Are you thinking of adopting a French Bulldog? According to the AKC, French Bulldogs (also known as Frenchies) are the sixth most popular dog breed in the United States. With their big bat ears and adorably wrinkled face, these rare dogs are cute, playful, and a welcome addition to many families.
However, the full French Bulldog profile will reveal certain health issues that are very prevalent among the breed and often expensive to treat. To help you plan ahead and be the best pet parent you can be, we've compiled a complete French Bulldog care guide that covers everything from Frenchie facts to training tips, care considerations and more.
Table of Contents
- French Bulldog history
- French Bulldog characteristics
- French Bulldog care guide
- French Bulldog health issues
- Where to get a French Bulldog
- Key Takeaways
Pro Tip: Want to be reimbursed for your Frenchie’s vet bills? Compare French Bulldog health insurance plans to save on vet costs and provide your beloved pet with the care they deserve.
French Bulldog history
The French Bulldog hails from England and was created to be a toy-size version of the Bulldog. The breed was very popular among lace makers and when many of these workers emigrated to France, they were accompanied by their miniature Bulldogs.
The US saw its first French Bulldog in the late 1800s when the breed became popular with women of the upper class. The breed was officially recognized by the American Kennel Club in 1898 and has gradually grown in popularity, becoming one of the top ten breeds in the States, the UK, and Australia.
French Bulldog characteristics
Frenchies are best known for their distinctive large “bat-like” ears and wrinkly faces inherited from their ancestor, the English Bulldog. Their small and dark eyes placed just above their muzzle are quite expressive and can show curiosity, interest, and alertness.
French Bulldogs are small dogs, weighing from 16 to 29 lbs and measuring from 11 to 12 inches high at the shoulders. But although they’re small, these dogs are heavy-boned and have sturdy, muscular bodies with stocky legs, muscled chests, strong necks, and short thick tails.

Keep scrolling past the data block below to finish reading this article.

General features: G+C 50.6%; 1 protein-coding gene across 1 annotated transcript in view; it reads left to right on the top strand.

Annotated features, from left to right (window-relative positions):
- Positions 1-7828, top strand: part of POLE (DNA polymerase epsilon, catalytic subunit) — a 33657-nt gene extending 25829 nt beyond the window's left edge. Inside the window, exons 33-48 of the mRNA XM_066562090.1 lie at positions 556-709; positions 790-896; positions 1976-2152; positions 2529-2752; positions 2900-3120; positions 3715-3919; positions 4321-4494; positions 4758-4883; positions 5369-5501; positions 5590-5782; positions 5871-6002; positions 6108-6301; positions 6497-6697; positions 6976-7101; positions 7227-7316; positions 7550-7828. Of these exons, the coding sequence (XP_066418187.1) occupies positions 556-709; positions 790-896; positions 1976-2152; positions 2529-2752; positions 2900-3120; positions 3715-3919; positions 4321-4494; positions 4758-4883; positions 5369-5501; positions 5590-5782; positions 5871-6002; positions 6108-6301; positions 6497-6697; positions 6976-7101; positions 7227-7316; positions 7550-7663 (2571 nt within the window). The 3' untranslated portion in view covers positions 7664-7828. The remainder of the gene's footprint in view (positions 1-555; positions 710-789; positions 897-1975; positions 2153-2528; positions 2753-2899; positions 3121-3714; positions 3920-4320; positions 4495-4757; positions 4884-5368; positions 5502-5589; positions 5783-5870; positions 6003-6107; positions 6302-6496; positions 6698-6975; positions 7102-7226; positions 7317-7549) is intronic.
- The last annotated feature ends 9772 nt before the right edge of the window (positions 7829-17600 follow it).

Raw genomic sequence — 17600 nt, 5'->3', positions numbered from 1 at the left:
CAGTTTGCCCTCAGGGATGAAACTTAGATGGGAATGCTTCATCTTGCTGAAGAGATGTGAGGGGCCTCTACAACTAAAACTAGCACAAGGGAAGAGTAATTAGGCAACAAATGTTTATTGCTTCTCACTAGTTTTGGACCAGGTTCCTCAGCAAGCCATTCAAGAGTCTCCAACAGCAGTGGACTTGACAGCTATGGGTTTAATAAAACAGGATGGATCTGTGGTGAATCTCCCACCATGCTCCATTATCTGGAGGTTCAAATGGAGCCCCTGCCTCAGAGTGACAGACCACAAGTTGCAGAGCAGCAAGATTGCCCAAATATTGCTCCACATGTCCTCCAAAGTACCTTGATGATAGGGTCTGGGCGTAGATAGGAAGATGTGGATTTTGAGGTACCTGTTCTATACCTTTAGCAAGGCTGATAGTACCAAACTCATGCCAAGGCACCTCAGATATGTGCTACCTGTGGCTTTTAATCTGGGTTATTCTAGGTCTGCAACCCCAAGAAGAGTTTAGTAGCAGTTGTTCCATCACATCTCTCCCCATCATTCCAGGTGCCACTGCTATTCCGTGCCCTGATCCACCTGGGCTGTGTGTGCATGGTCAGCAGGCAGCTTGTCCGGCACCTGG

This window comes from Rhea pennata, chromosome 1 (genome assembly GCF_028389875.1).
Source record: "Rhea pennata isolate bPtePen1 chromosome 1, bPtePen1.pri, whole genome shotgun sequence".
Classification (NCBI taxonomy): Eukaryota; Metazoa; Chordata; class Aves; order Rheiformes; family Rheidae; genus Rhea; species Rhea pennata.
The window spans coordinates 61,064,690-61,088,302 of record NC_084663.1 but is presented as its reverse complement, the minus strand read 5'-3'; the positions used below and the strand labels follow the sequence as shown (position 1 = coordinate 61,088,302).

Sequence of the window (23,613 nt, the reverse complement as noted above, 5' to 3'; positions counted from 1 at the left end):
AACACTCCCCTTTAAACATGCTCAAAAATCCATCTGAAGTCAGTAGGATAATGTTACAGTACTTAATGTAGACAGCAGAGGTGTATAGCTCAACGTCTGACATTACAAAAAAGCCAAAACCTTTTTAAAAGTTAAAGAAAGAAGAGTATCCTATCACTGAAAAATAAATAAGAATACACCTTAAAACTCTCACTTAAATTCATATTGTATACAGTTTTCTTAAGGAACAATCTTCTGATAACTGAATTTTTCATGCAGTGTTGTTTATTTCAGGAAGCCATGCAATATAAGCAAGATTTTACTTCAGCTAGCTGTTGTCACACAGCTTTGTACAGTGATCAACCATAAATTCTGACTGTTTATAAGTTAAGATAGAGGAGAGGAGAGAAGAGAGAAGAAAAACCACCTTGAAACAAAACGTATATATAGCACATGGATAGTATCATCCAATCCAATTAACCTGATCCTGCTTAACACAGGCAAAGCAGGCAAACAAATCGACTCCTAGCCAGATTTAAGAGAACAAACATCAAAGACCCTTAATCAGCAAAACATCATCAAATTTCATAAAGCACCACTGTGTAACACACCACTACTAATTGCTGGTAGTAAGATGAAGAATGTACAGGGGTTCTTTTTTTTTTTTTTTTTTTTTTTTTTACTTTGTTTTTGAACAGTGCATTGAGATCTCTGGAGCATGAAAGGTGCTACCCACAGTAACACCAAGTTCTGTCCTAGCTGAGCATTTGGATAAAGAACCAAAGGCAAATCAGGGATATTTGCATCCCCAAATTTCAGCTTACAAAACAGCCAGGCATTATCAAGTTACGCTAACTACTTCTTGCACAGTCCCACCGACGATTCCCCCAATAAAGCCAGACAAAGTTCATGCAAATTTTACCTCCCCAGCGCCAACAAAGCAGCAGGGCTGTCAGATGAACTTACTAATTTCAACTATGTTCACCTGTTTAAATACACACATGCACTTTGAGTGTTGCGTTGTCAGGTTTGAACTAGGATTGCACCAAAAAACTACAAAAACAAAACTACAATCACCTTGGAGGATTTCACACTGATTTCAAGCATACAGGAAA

Finally, this breed boasts a smooth and soft coat. Frenchies come in different colors, (including white, black, brindle, cream, and fawn), color combinations, and markings. Like all breeds, female Frenchies are usually smaller than males.
French Bulldog temperament
The French Bulldog temperament is playful and quirky, suitable for families with or without kids and individuals. They can also get along with other dogs and cats if properly socialized during puppyhood.
Frenchies rarely bark and require minimal exercise, which is why they’re so popular among city dwellers. However, they do require a great deal of grooming and cleaning and may suffer from separation anxiety.
French Bulldog lifespan
The lifespan of a French Bulldog is 11 to 13 years on average. Understandably, keeping your pup happy and healthy will contribute to the quality and length of their life.
French Bulldog care guide
Exercise and training
In terms of French Bulldog physical requirements, a short, daily walk every day should be sufficient exercise, especially when it's over 80 degrees Fahrenheit outdoors. Due to their short muzzles, Frenchies are prone to breathing problems and can overheat very quickly, so watch for signs of heat stroke in dogs to prevent overexertion.
Proper training and early socialization are recommended. The French Bulldog temperament can be a bit stubborn and may require a fair amount of training, but proper motivation and turning the process into a game should ensure their cooperation. Consistent training is essential to ensure your Frenchie grows up to be a well-behaved adult.